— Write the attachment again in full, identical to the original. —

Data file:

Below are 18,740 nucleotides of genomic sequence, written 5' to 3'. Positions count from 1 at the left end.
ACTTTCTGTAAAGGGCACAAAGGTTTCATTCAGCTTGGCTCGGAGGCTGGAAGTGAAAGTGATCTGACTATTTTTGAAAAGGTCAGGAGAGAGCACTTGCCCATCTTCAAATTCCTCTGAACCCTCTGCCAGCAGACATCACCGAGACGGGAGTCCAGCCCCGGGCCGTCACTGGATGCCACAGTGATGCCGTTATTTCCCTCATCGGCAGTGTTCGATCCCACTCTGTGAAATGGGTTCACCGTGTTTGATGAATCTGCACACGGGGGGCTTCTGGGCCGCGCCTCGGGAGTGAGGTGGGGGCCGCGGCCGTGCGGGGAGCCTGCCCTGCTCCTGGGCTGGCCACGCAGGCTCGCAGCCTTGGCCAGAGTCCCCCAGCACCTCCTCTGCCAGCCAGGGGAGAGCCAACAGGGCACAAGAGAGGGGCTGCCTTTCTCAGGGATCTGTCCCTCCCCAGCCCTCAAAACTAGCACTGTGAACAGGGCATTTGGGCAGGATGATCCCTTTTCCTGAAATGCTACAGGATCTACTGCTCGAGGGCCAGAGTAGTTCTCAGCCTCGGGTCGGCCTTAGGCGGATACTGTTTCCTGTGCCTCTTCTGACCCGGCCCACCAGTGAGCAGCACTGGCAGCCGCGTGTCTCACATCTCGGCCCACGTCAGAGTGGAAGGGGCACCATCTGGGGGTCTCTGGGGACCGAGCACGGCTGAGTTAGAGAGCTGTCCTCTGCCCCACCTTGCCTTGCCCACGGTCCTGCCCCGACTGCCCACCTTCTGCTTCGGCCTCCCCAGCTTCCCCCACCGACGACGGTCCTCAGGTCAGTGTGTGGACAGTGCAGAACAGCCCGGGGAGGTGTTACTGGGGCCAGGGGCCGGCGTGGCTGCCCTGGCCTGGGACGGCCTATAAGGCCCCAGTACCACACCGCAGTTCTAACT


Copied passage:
Below are 18,740 nucleotides of genomic sequence, written 5' to 3'. Positions count from 1 at the left end.
ACTTTCTGTAAAGGGCACAAAGGTTTCATTCAGCTTGGCTCGGAGGCTGGAAGTGAAAGTGATCTGACTATTTTTGAAAAGGTCAGGAGAGAGCACTTGCCCATCTTCAAATTCCTCTGAACCCTCTGCCAGCAGACATCACCGAGACGGGAGTCCAGCCCCGGGCCGTCACTGGATGCCACAGTGATGCCGTTATTTCCCTCATCGGCAGTGTTCGATCCCACTCTGTGAAATGGGTTCACCGTGTTTGATGAATCTGCACACGGGGGGCTTCTGGGCCGCGCCTCGGGAGTGAGGTGGGGGCCGCGGCCGTGCGGGGAGCCTGCCCTGCTCCTGGGCTGGCCACGCAGGCTCGCAGCCTTGGCCAGAGTCCCCCAGCACCTCCTCTGCCAGCCAGGGGAGAGCCAACAGGGCACAAGAGAGGGGCTGCCTTTCTCAGGGATCTGTCCCTCCCCAGCCCTCAAAACTAGCACTGTGAACAGGGCATTTGGGCAGGATGATCCCTTTTCCTGAAATGCTACAGGATCTACTGCTCGAGGGCCAGAGTAGTTCTCAGCCTCGGGTCGGCCTTAGGCGGATACTGTTTCCTGTGCCTCTTCTGACCCGGCCCACCAGTGAGCAGCACTGGCAGCCGCGTGTCTCACATCTCGGCCCACGTCAGAGTGGAAGGGGCACCATCTGGGGGTCTCTGGGGACCGAGCACGGCTGAGTTAGAGAGCTGTCCTCTGCCCCACCTTGCCTTGCCCACGGTCCTGCCCCGACTGCCCACCTTCTGCTTCGGCCTCCCCAGCTTCCCCCACCGACGACGGTCCTCAGGTCAGTGTGTGGACAGTGCAGAACAGCCCGGGGAGGTGTTACTGGGGCCAGGGGCCGGCGTGGCTGCCCTGGCCTGGGACGGCCTATAAGGCCCCAGTACCACACCGCAGTTCTAACT